After calculating a correlation coefficient, it is usually reasonable to check its significance. Even if the variables have no correlation, for samples of finite size the correlation coefficient will be non-zero. Zero correlation coefficient is even more improbable than exactly 500 heads from 1000 coin tosses.

The algorithms represented on this page let us take 3 tests for correlation coefficient significance. The first test is a two-tailed test checking a hypothesis about zero correlation between two variables. The left-tailed test checks null hypotheses about non-negative correlation (i.e. correlation coefficient is greater than or equal to 0). Right-tailed test checks null hypothesis about non-positive correlation.

Significance test for Pearson's correlation coefficient is performed by **PearsonCorrelationSignificance** subroutine. This subroutine requires samples to be normal, because tails of Pearson's correlation coefficient distribution have been calculated for normal samples only. If samples differ slightly from normal distribution, this test is applicable, but its results will be not accurate. As deviation increases, the results become less credible. Therefore, if you are not confident that samples are close enough to normal distribution, it's better to use non-parametric correlation coefficient (Spearman's rank correlation coefficient) and the corresponding test which doesn't require sample normality. This test is performed by **SpearmanRankCorrelationSignificance** subroutine.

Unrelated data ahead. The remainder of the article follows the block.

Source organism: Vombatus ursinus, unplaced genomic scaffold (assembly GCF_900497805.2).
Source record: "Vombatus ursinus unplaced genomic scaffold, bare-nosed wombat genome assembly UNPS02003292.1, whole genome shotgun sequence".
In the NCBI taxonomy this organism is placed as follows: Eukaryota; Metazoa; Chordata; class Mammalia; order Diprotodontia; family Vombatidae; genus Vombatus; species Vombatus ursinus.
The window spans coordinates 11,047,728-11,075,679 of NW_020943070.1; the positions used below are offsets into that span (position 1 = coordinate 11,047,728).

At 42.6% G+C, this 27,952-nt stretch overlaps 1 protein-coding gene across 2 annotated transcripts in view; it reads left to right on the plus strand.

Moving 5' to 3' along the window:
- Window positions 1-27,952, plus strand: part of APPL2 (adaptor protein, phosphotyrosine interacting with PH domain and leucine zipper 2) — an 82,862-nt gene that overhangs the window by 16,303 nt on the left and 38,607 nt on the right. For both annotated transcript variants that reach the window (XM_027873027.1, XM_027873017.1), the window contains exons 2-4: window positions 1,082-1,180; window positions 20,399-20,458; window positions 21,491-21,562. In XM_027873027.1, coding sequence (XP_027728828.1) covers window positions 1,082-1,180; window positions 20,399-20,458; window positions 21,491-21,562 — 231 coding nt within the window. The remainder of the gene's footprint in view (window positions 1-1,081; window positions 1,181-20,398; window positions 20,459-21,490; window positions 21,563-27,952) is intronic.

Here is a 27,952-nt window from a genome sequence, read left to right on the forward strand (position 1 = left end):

As it was noted above, the significance test for rank correlation doesn't depend on sample distribution. One more advantage of the non-parametric correlation coefficient is that it is less affected by the outliers. If the sample size is small, one big outlier can enlarge Pearson's correlation coefficient and make the wrong conclusion. Spearman's rank correlation coefficient is less affected by outliers (independently of the outlier size, its impact on correlation coefficient is bounded from above), which makes it irreplaceable when processing noisy data.

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